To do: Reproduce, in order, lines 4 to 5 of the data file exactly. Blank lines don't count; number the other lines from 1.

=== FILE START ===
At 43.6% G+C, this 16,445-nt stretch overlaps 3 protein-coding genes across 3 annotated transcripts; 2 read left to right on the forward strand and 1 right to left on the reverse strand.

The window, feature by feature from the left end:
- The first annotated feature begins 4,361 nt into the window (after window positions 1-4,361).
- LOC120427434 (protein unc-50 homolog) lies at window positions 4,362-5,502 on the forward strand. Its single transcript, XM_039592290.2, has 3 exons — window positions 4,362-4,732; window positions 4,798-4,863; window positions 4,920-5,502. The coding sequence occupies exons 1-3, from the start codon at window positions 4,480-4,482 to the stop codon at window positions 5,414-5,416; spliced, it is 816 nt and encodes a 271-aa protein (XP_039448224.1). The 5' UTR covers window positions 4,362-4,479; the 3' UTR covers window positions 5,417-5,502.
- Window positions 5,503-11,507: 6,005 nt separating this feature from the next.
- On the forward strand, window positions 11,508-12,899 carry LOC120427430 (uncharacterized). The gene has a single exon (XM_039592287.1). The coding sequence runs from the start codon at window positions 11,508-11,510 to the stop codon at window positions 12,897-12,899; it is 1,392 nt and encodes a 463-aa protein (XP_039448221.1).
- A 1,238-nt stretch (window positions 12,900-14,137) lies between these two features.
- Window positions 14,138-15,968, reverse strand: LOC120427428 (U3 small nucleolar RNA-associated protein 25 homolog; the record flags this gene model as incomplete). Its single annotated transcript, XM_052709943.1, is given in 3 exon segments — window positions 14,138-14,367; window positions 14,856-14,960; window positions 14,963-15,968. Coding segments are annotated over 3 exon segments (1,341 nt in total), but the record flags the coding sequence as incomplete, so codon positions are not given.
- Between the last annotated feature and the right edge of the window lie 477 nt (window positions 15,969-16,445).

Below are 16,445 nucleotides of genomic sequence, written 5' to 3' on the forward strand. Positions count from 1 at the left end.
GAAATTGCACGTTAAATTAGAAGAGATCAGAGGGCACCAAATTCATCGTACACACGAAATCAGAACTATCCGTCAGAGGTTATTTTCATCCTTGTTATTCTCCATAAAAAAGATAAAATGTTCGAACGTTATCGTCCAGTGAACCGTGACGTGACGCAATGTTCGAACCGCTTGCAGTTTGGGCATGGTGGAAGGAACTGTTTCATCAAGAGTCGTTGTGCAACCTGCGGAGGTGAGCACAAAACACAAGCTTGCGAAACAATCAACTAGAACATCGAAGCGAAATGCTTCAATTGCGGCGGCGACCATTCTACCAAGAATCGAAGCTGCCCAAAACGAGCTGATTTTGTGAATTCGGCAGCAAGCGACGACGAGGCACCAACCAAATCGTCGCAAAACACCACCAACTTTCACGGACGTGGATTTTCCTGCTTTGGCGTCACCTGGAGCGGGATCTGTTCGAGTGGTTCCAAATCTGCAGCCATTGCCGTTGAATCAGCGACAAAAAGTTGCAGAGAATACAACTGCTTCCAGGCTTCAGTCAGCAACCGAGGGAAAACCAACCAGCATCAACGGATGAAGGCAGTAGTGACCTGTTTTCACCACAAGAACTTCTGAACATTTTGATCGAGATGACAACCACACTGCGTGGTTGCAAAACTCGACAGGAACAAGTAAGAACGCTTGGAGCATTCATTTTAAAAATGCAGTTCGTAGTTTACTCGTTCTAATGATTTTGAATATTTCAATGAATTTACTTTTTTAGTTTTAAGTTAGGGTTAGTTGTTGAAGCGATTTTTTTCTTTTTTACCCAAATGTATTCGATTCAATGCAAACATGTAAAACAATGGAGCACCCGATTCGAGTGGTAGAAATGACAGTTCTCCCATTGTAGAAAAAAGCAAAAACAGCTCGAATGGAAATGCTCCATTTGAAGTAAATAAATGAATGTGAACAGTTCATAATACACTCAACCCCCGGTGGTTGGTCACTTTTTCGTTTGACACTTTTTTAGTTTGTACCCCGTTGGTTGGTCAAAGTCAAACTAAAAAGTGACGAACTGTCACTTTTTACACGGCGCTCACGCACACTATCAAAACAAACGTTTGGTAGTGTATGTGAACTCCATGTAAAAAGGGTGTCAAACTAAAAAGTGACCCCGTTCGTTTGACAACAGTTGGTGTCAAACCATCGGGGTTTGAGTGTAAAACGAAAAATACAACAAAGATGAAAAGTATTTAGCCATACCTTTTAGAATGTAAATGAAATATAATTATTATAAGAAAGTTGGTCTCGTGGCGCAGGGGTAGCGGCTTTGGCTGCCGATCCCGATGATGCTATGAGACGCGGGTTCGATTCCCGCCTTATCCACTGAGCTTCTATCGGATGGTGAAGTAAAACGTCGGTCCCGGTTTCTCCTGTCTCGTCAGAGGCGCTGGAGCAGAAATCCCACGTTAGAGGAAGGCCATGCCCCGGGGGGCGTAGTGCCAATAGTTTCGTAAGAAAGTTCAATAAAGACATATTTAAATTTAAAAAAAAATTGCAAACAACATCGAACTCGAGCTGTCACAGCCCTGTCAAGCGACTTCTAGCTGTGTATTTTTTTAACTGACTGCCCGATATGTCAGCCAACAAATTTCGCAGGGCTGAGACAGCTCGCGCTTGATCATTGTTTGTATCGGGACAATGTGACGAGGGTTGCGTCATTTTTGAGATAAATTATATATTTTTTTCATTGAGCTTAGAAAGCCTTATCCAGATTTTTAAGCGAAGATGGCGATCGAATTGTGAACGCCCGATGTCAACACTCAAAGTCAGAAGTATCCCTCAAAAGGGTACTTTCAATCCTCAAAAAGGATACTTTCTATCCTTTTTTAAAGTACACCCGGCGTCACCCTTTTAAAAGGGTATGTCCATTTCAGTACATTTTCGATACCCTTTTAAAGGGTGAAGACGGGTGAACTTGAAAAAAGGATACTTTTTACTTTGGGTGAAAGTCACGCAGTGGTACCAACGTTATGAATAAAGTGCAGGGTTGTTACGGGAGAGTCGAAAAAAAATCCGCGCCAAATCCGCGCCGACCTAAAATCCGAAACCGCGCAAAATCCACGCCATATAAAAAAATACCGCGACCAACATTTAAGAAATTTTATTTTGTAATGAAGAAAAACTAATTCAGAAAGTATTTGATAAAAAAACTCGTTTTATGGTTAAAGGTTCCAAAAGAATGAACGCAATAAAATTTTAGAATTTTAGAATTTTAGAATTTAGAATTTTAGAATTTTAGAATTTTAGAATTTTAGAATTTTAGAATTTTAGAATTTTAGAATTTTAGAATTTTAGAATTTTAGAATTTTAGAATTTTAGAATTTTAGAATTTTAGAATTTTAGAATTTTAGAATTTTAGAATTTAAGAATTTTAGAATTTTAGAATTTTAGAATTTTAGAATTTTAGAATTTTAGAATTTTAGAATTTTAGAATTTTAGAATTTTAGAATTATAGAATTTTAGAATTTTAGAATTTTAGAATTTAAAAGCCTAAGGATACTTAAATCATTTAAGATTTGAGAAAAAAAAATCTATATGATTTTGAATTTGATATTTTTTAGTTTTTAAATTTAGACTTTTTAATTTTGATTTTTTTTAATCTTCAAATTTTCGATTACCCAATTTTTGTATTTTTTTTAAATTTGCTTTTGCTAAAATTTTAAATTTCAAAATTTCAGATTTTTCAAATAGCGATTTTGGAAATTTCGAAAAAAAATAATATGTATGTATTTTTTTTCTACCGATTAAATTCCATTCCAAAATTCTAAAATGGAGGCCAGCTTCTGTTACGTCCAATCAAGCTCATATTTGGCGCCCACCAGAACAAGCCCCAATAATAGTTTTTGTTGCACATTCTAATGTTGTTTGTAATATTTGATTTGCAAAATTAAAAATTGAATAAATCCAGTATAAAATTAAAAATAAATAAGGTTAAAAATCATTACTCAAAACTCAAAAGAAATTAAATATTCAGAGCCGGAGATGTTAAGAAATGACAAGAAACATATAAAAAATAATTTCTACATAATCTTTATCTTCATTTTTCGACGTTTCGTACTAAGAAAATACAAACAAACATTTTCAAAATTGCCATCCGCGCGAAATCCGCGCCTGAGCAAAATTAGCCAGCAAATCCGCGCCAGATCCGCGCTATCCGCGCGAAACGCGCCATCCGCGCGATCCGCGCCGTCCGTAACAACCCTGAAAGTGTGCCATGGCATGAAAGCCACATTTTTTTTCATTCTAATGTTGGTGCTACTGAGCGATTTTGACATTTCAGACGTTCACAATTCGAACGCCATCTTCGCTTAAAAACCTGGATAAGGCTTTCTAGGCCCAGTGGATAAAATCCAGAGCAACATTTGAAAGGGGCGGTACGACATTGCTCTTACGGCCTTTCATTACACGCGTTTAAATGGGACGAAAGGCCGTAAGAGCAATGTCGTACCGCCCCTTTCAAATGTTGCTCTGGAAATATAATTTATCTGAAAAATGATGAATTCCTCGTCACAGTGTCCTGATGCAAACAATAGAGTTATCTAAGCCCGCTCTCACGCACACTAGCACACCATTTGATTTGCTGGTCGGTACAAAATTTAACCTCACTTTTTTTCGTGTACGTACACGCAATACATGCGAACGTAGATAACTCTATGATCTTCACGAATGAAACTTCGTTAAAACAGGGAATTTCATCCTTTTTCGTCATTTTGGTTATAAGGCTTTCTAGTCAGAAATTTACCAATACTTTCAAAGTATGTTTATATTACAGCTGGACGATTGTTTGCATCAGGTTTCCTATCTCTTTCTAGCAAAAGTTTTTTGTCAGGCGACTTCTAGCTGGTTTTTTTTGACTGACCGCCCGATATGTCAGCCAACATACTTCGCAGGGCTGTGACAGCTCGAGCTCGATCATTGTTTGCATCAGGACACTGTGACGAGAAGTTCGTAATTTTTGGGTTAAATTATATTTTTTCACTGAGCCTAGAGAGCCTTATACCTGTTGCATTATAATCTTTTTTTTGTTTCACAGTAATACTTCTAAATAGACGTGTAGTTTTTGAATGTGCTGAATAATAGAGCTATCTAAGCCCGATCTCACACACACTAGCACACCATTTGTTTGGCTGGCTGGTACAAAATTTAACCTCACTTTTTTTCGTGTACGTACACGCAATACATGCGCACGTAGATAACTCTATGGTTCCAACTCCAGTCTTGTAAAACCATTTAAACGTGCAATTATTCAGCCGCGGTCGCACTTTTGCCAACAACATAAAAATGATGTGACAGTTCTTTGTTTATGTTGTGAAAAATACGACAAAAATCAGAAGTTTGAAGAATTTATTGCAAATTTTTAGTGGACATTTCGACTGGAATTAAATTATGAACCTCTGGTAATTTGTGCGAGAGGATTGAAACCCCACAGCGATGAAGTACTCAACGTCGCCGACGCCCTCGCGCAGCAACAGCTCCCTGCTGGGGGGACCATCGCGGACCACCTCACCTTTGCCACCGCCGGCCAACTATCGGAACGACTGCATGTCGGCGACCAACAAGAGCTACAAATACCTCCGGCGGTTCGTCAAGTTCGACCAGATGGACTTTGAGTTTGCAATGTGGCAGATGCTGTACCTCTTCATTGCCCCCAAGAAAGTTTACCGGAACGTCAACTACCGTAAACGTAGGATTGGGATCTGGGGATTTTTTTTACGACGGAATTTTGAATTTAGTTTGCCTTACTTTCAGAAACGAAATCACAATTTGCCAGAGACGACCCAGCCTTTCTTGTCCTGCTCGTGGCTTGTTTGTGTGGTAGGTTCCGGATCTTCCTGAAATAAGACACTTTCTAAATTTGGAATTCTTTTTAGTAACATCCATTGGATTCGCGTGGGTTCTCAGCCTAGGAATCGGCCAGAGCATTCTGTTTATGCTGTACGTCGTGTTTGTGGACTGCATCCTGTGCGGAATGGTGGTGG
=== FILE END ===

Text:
- LOC120427434 (protein unc-50 homolog) lies at window positions 4,362-5,502 on the forward strand. Its single transcript, XM_039592290.2, has 3 exons — window positions 4,362-4,732; window positions 4,798-4,863; window positions 4,920-5,502. The coding sequence occupies exons 1-3, from the start codon at window positions 4,480-4,482 to the stop codon at window positions 5,414-5,416; spliced, it is 816 nt and encodes a 271-aa protein (XP_039448224.1). The 5' UTR covers window positions 4,362-4,479; the 3' UTR covers window positions 5,417-5,502.
- Window positions 5,503-11,507: 6,005 nt separating this feature from the next.